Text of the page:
Remember when the equine dentist came and was concerned about Gemmie having Cushings? In her opinion, any horse over the age of 20 needs to be proven to not have it especially one that is on pasture 24/7 and is erm…a little portly.
It took a while for the hubby to get in contact with the rep from the company offering free testing, but eventually it got done and the blood was drawn for that plus Coggins. Hubby went ahead and ran the test on Pete too because he is 30 and it was free. Pete’s came back 100% normal in all regards. That guy is a tank. Gem’s, well her’s came back a bit meh. I
Her Cushings values all were normal, so no Cushings though right now I’d have preferred that as a diagnosis. It is really easy to manage with Prascend and the hubby can order it through work. Life doesn’t always give you the answers you want though.
While those results were normal, her insulin was at 70, normal is 40, and her glucose was up as well though I do not know that value off the top of my head. Neither were impressively high, but they certainly weren’t normal either. These results point to EMS and the recommendation was to retest in 6 months. Dusty is reaching out to the equine dentist for her opinion on the results (she was a full care equine vet before reducing down to acupuncture/chiro and dental only). In the meantime, I started my own research and picking of the brain.
EMS is Equine Metabolic Syndrome is basically Type 2 Diabetes in horses. Increased fat cells make the body resistant to insulin so the pancreas pumps more out to get a response and serum glucose levels remain elevated. The biggest risk is laminitis. Gem is over weight but she is more like a 7.5 or 8 on the BCS, not obese like most of the ponies and horses I saw online with the condition, but she is also pretty low on the test values. In general treatment is aimed at lifestyle changes much like it humans with early and mild Type 2 diabetes: eat less sugar and exercise more.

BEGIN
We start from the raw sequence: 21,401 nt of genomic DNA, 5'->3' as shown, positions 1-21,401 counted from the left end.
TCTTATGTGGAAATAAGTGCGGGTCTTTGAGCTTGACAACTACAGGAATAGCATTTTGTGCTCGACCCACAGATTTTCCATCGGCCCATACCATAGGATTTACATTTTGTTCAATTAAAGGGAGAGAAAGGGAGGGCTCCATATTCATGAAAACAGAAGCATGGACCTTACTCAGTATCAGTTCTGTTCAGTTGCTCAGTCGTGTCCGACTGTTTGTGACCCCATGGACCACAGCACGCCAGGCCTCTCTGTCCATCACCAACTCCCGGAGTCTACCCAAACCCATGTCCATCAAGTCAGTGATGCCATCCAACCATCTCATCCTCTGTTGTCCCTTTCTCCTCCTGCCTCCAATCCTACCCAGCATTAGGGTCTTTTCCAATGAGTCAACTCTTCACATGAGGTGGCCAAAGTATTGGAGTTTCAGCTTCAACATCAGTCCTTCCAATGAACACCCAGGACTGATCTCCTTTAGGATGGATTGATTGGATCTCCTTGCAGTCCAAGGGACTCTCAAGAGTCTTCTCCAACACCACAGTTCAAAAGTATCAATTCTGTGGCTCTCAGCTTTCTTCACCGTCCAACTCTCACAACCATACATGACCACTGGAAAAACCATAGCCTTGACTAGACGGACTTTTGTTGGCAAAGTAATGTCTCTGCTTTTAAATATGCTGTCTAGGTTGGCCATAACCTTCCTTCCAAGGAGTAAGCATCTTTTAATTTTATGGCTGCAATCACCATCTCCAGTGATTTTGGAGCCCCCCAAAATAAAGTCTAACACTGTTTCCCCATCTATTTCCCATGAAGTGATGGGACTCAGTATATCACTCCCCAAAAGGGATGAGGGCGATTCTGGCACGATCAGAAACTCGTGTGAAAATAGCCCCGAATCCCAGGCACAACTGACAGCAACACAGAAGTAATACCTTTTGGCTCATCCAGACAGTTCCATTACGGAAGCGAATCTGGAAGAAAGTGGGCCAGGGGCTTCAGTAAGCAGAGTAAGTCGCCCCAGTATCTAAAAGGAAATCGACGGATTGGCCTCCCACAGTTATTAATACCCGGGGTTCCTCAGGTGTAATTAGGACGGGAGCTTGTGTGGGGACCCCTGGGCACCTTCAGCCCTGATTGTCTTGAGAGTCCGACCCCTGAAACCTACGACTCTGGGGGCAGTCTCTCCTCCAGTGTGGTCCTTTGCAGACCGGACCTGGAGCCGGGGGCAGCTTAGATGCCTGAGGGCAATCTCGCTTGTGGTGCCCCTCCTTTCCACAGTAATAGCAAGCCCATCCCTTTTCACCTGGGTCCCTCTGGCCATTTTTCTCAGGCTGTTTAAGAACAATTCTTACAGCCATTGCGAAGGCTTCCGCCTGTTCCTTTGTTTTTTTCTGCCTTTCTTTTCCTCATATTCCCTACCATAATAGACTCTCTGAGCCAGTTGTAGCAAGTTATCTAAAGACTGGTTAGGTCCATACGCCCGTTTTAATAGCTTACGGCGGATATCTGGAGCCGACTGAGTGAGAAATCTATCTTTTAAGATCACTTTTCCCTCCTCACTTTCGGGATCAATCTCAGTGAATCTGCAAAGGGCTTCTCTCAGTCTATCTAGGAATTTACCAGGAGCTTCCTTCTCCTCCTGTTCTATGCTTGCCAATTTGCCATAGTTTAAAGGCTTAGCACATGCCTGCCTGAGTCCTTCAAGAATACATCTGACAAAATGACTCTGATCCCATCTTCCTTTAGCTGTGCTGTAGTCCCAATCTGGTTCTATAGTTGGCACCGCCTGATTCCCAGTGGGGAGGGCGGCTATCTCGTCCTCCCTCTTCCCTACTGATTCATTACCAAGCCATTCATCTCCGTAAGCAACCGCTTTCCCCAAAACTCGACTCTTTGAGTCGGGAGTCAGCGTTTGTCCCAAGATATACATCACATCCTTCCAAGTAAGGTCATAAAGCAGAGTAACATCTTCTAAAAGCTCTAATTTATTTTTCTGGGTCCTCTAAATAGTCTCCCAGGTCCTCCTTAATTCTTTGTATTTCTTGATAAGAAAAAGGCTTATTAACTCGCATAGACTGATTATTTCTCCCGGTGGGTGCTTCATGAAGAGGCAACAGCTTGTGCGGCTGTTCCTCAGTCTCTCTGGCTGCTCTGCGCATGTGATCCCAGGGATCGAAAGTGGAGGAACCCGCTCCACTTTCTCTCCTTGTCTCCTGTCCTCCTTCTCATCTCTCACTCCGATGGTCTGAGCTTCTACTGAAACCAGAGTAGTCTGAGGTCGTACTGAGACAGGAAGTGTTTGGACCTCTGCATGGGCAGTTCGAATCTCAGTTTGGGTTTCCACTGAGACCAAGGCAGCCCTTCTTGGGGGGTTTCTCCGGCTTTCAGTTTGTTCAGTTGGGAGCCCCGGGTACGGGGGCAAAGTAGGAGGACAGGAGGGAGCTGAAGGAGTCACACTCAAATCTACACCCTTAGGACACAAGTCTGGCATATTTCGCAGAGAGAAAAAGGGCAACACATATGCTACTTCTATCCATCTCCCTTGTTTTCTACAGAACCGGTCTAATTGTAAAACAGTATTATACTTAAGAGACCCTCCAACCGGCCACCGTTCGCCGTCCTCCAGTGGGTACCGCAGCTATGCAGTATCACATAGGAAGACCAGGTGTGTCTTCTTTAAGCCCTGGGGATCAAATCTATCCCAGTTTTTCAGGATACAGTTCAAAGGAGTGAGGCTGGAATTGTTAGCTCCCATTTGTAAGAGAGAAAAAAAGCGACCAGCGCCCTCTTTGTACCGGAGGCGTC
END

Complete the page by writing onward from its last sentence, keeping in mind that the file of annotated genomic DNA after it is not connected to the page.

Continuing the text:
The recommendation is for grain to be under 10% NSC and I immediately checked her bag of feed when I got home yesterday. It is 12.8% but is a ration balancer and she gets maybe 1 pound total a day. Math makes my head hurt, but after doing some figuring she gets extremely little in her feed, so we are good there. I’ve not had her hay tested, but she also hasn’t had any hay since the grass started coming in several months ago, so that is an avenue I’ll explore come the end of summer/early fall. It should be ok from preliminary research as she gets a fescue/bermuda mix and that is pretty low in general.
Her biggest nemesis is the grass under her feet and the fact that she is retired. Right now the grass is basically yellow straw from the high heat, constant blazing sun and no rain in weeks. It is literally crunching under our feet. A grazing muzzle may be in her future but that is my last resort. I know plenty of people use them and that is fine. I personally hate them. I hate anything on a horse’s face in pasture with others, it is a safety risk, plus they screw up their teeth something fierce. It is better than laminitis though, so we will see if I have to go down that route. I’ll do it before I let her hooves go to crap, but I think tackling her exercise and weight is a better option.